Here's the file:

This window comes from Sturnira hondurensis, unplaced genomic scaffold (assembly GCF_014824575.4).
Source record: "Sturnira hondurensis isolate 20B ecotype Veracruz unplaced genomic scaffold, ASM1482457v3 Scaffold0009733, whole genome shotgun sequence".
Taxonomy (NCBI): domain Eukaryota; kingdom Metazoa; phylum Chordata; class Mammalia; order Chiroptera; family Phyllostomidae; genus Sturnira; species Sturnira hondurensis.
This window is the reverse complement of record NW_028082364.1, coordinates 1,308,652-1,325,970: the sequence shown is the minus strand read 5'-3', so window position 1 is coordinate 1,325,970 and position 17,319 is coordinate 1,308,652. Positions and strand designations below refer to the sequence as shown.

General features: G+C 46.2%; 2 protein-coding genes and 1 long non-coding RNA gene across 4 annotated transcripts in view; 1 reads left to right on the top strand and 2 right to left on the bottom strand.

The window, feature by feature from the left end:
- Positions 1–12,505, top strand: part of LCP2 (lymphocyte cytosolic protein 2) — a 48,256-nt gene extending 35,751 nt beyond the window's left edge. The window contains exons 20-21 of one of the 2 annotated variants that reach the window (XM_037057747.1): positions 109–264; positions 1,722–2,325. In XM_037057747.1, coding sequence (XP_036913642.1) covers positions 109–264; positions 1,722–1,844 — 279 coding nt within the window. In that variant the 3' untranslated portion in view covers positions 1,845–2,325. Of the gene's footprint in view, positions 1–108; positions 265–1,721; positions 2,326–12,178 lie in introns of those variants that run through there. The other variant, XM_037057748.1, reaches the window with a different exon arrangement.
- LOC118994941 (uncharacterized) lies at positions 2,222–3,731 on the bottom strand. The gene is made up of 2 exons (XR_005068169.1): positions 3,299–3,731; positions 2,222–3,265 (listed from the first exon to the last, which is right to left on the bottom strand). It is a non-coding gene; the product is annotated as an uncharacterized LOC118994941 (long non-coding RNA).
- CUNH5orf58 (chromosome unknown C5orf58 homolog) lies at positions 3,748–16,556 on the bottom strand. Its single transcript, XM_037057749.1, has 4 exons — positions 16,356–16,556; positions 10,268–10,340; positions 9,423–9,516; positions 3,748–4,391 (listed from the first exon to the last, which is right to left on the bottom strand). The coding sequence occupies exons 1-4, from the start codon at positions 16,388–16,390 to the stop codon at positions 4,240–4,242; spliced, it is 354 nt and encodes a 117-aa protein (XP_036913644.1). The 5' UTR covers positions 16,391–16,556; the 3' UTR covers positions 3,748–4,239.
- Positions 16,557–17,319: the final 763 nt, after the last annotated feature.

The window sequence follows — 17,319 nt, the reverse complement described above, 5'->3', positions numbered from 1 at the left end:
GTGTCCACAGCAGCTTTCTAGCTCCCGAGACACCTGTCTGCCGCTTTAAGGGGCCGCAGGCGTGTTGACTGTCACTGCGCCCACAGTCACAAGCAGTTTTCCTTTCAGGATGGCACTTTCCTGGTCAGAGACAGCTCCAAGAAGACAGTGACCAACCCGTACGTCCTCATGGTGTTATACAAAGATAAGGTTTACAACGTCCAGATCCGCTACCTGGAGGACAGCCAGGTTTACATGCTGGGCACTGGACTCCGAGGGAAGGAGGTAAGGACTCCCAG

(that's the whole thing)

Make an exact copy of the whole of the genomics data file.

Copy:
This window comes from Sturnira hondurensis, unplaced genomic scaffold (assembly GCF_014824575.4).
Source record: "Sturnira hondurensis isolate 20B ecotype Veracruz unplaced genomic scaffold, ASM1482457v3 Scaffold0009733, whole genome shotgun sequence".
Taxonomy (NCBI): domain Eukaryota; kingdom Metazoa; phylum Chordata; class Mammalia; order Chiroptera; family Phyllostomidae; genus Sturnira; species Sturnira hondurensis.
This window is the reverse complement of record NW_028082364.1, coordinates 1,308,652-1,325,970: the sequence shown is the minus strand read 5'-3', so window position 1 is coordinate 1,325,970 and position 17,319 is coordinate 1,308,652. Positions and strand designations below refer to the sequence as shown.

General features: G+C 46.2%; 2 protein-coding genes and 1 long non-coding RNA gene across 4 annotated transcripts in view; 1 reads left to right on the top strand and 2 right to left on the bottom strand.

The window, feature by feature from the left end:
- Positions 1–12,505, top strand: part of LCP2 (lymphocyte cytosolic protein 2) — a 48,256-nt gene extending 35,751 nt beyond the window's left edge. The window contains exons 20-21 of one of the 2 annotated variants that reach the window (XM_037057747.1): positions 109–264; positions 1,722–2,325. In XM_037057747.1, coding sequence (XP_036913642.1) covers positions 109–264; positions 1,722–1,844 — 279 coding nt within the window. In that variant the 3' untranslated portion in view covers positions 1,845–2,325. Of the gene's footprint in view, positions 1–108; positions 265–1,721; positions 2,326–12,178 lie in introns of those variants that run through there. The other variant, XM_037057748.1, reaches the window with a different exon arrangement.
- LOC118994941 (uncharacterized) lies at positions 2,222–3,731 on the bottom strand. The gene is made up of 2 exons (XR_005068169.1): positions 3,299–3,731; positions 2,222–3,265 (listed from the first exon to the last, which is right to left on the bottom strand). It is a non-coding gene; the product is annotated as an uncharacterized LOC118994941 (long non-coding RNA).
- CUNH5orf58 (chromosome unknown C5orf58 homolog) lies at positions 3,748–16,556 on the bottom strand. Its single transcript, XM_037057749.1, has 4 exons — positions 16,356–16,556; positions 10,268–10,340; positions 9,423–9,516; positions 3,748–4,391 (listed from the first exon to the last, which is right to left on the bottom strand). The coding sequence occupies exons 1-4, from the start codon at positions 16,388–16,390 to the stop codon at positions 4,240–4,242; spliced, it is 354 nt and encodes a 117-aa protein (XP_036913644.1). The 5' UTR covers positions 16,391–16,556; the 3' UTR covers positions 3,748–4,239.
- Positions 16,557–17,319: the final 763 nt, after the last annotated feature.

The window sequence follows — 17,319 nt, the reverse complement described above, 5'->3', positions numbered from 1 at the left end:
GTGTCCACAGCAGCTTTCTAGCTCCCGAGACACCTGTCTGCCGCTTTAAGGGGCCGCAGGCGTGTTGACTGTCACTGCGCCCACAGTCACAAGCAGTTTTCCTTTCAGGATGGCACTTTCCTGGTCAGAGACAGCTCCAAGAAGACAGTGACCAACCCGTACGTCCTCATGGTGTTATACAAAGATAAGGTTTACAACGTCCAGATCCGCTACCTGGAGGACAGCCAGGTTTACATGCTGGGCACTGGACTCCGAGGGAAGGAGGTAAGGACTCCCAG